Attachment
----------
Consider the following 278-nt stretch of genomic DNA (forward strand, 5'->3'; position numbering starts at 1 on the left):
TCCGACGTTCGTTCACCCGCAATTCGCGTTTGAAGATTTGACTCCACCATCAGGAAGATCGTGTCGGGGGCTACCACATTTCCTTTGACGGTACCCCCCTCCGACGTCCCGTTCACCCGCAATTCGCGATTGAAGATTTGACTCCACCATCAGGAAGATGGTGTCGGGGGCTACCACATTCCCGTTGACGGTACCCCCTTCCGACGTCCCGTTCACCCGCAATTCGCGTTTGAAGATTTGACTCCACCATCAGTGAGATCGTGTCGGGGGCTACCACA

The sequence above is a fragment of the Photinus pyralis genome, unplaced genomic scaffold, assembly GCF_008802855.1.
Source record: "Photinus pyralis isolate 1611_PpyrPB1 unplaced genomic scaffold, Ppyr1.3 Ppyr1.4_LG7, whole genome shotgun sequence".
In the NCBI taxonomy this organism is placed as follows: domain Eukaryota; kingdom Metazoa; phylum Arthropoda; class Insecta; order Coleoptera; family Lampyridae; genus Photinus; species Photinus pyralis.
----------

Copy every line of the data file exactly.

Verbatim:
Consider the following 278-nt stretch of genomic DNA (forward strand, 5'->3'; position numbering starts at 1 on the left):
TCCGACGTTCGTTCACCCGCAATTCGCGTTTGAAGATTTGACTCCACCATCAGGAAGATCGTGTCGGGGGCTACCACATTTCCTTTGACGGTACCCCCCTCCGACGTCCCGTTCACCCGCAATTCGCGATTGAAGATTTGACTCCACCATCAGGAAGATGGTGTCGGGGGCTACCACATTCCCGTTGACGGTACCCCCTTCCGACGTCCCGTTCACCCGCAATTCGCGTTTGAAGATTTGACTCCACCATCAGTGAGATCGTGTCGGGGGCTACCACA

The sequence above is a fragment of the Photinus pyralis genome, unplaced genomic scaffold, assembly GCF_008802855.1.
Source record: "Photinus pyralis isolate 1611_PpyrPB1 unplaced genomic scaffold, Ppyr1.3 Ppyr1.4_LG7, whole genome shotgun sequence".
In the NCBI taxonomy this organism is placed as follows: domain Eukaryota; kingdom Metazoa; phylum Arthropoda; class Insecta; order Coleoptera; family Lampyridae; genus Photinus; species Photinus pyralis.